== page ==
Care and Maintenance of Complete Dentures

By Catherine M. Fascilla, D.D.S.

Complete edentulism is the loss of all permanent teeth. A complete denture is a dental prosthesis that is worn when all of the teeth are missing in either the upper or lower arch.

In 2000, 17% of the U.S. population wore dentures. Of all the contributing factors, low income and education levels have the highest correlation with tooth loss. With the increasing life expectancy and the current economic conditions, the number of denture wearers is expected to rise in the next few decades.

In 2009, the American College of Prosthodontists (ACP) formed a task force to develop guidelines for the care and maintenance of complete dentures. The following is a summary of those guidelines.

Of primary importance to good oral and general health is the daily removal of the biofilm present in the oral cavity and on dentures. Dentures must be cleaned daily soaking or brushing with a nonabrasive cleanser. Products vary. Instructions for their use should be followed carefully and dentures should be rinsed thoroughly with water before placing back in the mouth.

A very effective cleanser is bleach; however, dentures should not be soaked for more than 10 minutes. Doing so can lead to degradation of acrylic resin components and color changes (lightening). Again, dentures should be thoroughly rinsed with water before reinserting into the mouth.

Dentures should be removed at night and stored in water to prevent them from over drying and distorting. They should never be placed in boiling water as heat will warp the prosthesis. Removing dentures at night and cleaning them properly helps to prevent bacterial and fungal infections. A common yeast/fungal infection in denture wearers is denture stomatitis. The tissue under the denture becomes red, inflamed and irritated. Other factors that contribute to this common infection is low vitamin A and smoking.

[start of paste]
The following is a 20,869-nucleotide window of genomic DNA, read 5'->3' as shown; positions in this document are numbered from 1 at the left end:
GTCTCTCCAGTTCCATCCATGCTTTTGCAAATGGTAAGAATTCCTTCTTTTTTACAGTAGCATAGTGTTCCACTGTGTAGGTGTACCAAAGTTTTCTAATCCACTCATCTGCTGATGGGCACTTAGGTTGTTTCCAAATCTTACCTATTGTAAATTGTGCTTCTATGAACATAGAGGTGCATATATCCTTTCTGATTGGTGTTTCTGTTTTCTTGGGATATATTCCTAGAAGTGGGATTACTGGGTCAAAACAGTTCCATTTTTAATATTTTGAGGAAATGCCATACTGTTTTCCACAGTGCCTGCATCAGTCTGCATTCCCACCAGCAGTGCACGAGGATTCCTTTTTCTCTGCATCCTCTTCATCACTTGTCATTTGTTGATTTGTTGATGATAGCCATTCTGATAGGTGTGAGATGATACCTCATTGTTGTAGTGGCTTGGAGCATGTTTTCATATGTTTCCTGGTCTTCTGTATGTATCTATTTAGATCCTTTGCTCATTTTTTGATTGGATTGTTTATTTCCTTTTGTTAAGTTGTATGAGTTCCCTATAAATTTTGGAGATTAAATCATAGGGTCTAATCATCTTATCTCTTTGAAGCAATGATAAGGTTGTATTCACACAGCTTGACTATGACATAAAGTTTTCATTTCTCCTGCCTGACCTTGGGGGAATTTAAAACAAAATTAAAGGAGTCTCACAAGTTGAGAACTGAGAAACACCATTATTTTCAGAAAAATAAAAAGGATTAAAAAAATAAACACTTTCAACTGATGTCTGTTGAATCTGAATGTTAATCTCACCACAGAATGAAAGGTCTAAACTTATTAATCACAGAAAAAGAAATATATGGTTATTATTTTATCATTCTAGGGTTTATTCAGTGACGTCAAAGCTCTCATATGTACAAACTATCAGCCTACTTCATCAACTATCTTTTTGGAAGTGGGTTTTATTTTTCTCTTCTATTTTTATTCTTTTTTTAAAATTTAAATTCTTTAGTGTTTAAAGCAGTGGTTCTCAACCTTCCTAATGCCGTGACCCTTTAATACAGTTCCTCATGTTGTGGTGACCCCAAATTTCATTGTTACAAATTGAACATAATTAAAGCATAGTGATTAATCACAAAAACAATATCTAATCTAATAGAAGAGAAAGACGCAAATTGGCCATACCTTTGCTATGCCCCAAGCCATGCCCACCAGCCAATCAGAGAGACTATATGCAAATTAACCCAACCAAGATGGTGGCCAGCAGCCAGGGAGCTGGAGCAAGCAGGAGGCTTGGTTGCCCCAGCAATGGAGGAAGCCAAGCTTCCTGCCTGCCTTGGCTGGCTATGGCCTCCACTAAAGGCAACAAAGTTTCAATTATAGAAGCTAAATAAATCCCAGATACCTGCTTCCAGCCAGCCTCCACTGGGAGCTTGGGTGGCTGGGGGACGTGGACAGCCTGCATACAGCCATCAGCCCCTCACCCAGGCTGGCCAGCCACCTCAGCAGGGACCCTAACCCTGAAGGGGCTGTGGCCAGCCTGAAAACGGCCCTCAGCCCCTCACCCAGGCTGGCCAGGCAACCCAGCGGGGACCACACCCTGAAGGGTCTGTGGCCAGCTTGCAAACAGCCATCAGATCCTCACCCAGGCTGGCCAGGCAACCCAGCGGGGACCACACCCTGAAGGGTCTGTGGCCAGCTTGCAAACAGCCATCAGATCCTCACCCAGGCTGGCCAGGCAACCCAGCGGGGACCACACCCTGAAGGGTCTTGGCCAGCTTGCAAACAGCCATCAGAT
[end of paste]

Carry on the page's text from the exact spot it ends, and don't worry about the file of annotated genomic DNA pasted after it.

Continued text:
Denture adhesives can improve the retention and stability of dentures and help seal out food particles beneath the denture. Avoid using adhesives containing zinc as there is a potential for neurotoxicity resulting in numbness and weakness of the limbs and difficulty walking. No more than three or four pea-sized dollops should be applied to each denture. If more is required for proper retention, the denture should be evaluated by a dentist. Adhesives should be completely removed from the prosthesis and from the oral cavity on a daily basis.

Denture wearers should see their dentist once a year for maintenance of optimum denture fit and function, for evaluation for oral lesions, bone loss and oral cancer detection and to have their dentures professionally cleaned using ultrasonic cleansers to minimize biofilm accumulation over time.

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